Published: April 27th, 2016
Cover Artist: Marsha A. Moore
Eager to be on her own away from home, twenty-year-old Aggie Anders accepts a relative’s invitation to live in Coon Hollow Coven. Although she’s a witch from a different coven, what locals say about the Hollow confuses her. How can witchcraft there live and breathe through souls of the dead?
Aggie’s new residence in this strange southern Indiana world is a deserted homestead cabin. The property’s carriage house serves as the coven’s haunted Halloween fundraiser. It’s a great opportunity for her to make new friends, especially with the coven’s sexy new High Priest Logan.
But living in the homestead also brings Aggie enemies. Outsiders aren’t welcome. A cantankerous, old neighbor tries to frighten her off by warning her that the homestead is cursed. Local witches who practice black magic attempt to use their evil to drive Aggie away and rid their coven of her unusual powers as a sun witch.
Determined to stay and fit in, Aggie discovers not only that the cabin is cursed, but she alone is destined to break the curse before moonrise on Samhain. If she fails, neither the living nor the dead will be safe.
The series is about a coven of witches in a fictitious southern Indiana community, south of Bloomington, the neck of the woods where I spent my favorite childhood years surrounded by the love of a big family. The books are rich with a warm Hoosier down-home feel. There are interesting interactions between coven members and locals from the nearby small town of Bentbone. If magic wasn’t enough of a difference between the two groups, the coven folk adhere to the 1930s lifestyle that existed when the coven formed.
from Chapter One: The Homestead
A shove of my shoulder pried the rusty hinges on the heavy log cabin door loose. I flung my blond braid to my back and peered inside. Beings and critters, alive and furry as well as undead and translucent, flew, crawled, or slithered across dark recesses of the hallway, sitting room, and stairwell.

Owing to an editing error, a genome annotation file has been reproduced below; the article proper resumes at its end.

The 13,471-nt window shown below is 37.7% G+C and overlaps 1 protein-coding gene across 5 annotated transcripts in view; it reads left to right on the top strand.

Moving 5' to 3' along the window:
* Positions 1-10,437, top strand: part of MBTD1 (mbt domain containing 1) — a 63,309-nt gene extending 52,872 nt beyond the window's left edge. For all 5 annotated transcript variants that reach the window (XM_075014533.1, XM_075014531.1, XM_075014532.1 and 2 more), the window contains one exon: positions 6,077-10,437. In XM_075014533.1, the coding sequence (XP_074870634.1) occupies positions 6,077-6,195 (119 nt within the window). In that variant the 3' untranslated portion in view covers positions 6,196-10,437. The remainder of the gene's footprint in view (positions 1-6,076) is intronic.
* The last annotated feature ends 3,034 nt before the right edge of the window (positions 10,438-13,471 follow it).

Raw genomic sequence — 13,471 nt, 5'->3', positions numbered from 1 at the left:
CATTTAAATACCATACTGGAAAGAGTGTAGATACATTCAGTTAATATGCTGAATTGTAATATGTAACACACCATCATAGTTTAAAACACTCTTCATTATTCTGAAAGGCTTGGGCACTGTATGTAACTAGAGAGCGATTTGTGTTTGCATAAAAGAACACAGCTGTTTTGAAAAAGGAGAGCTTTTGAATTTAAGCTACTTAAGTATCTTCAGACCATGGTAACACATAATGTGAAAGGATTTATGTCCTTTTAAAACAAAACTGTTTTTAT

“You weren’t kidding. This place is haunted.” I shuddered and looked over my shoulder at Cerise. She looked perky as always with her dark bobbed hair and lively brown eyes beneath horn-rimmed eyeglasses. “Were those things relations or varmints?” I took a cautious step over the threshold to escape the blustery weather and unbuttoned my corduroy jacket.
“Oh, both, Aggie. Ghosts of witch kin and their talking animal familiars,” she said and moved past me to lift sheets off the sitting room furniture.
I raised a brow, curious about what talking familiars were but was too afraid to ask. She didn’t seem to think they were bad, and I needed a place to stay.
Cerise dropped the sheets in a pile and wiped her dusty hands on her skirt. “Those sorts of ghosts are in all the homes here in Coon Hollow Coven. Maybe some animal spirits, too, from the surrounding woods. This property has at least fifty acres of forest. The ghosts are harmless, part of the family. At least no neighbors have complained, that I’ve heard.”
Eyeing corners of the parlor and the length of the hall, I wondered if I could ever get used to living with ghosts of people who’d lived here before. In New Wish, Indiana, where I’d spent my entire twenty years, we only had an occasional ghost. Usually lost souls who, for some reason, hadn’t found their peace before death took them. Most times, those folks had been tormented by darkness and experimented with black magic while they’d lived. Or so Mom told me, but I always thought that was just her way of keeping me in line.
I pushed those thoughts out of my head. I wanted a place of my own more than anything else, and not in the tiny town of New Wish where everyone knew me…or thought they did. They all said I was the spitting image of my Aunt Faye, with the same light blond straight hair, deep blue eyes, dark brows, and quiet personality. Everyone thought I’d grow up to be like her with a houseful of kids, seven or more. Fact was, they didn’t know me. I wasn’t sure I even knew myself. There was so much I wanted to learn and do that wouldn’t happen if I stayed at my parents’ home.
Cerise struggled to open the stuck window. “Aggie, can you help me here? Some fresh air might tempt a few spirits outside. This place has been vacant since my mother passed in 2009. We might find just about anything in here after five years.”
About the author:
The magic of art and nature spark life into her writing, as well as other pursuits of watercolor painting and drawing. She’s been a yoga enthusiast for over a decade and is a registered yoga teacher. Her practice helps weave the mystical into her writing. After a move from Toledo to Tampa in 2008, she’s happily transformed into a Floridian, in love with the outdoors where she’s always on the lookout for portals to other worlds. Marsha is crazy about cycling. She lives with her husband on a large saltwater lagoon, where taking her kayak out is a real treat. She never has enough days spent at the beach, usually scribbling away at stories with toes wiggling in the sand. Every day at the beach is magical!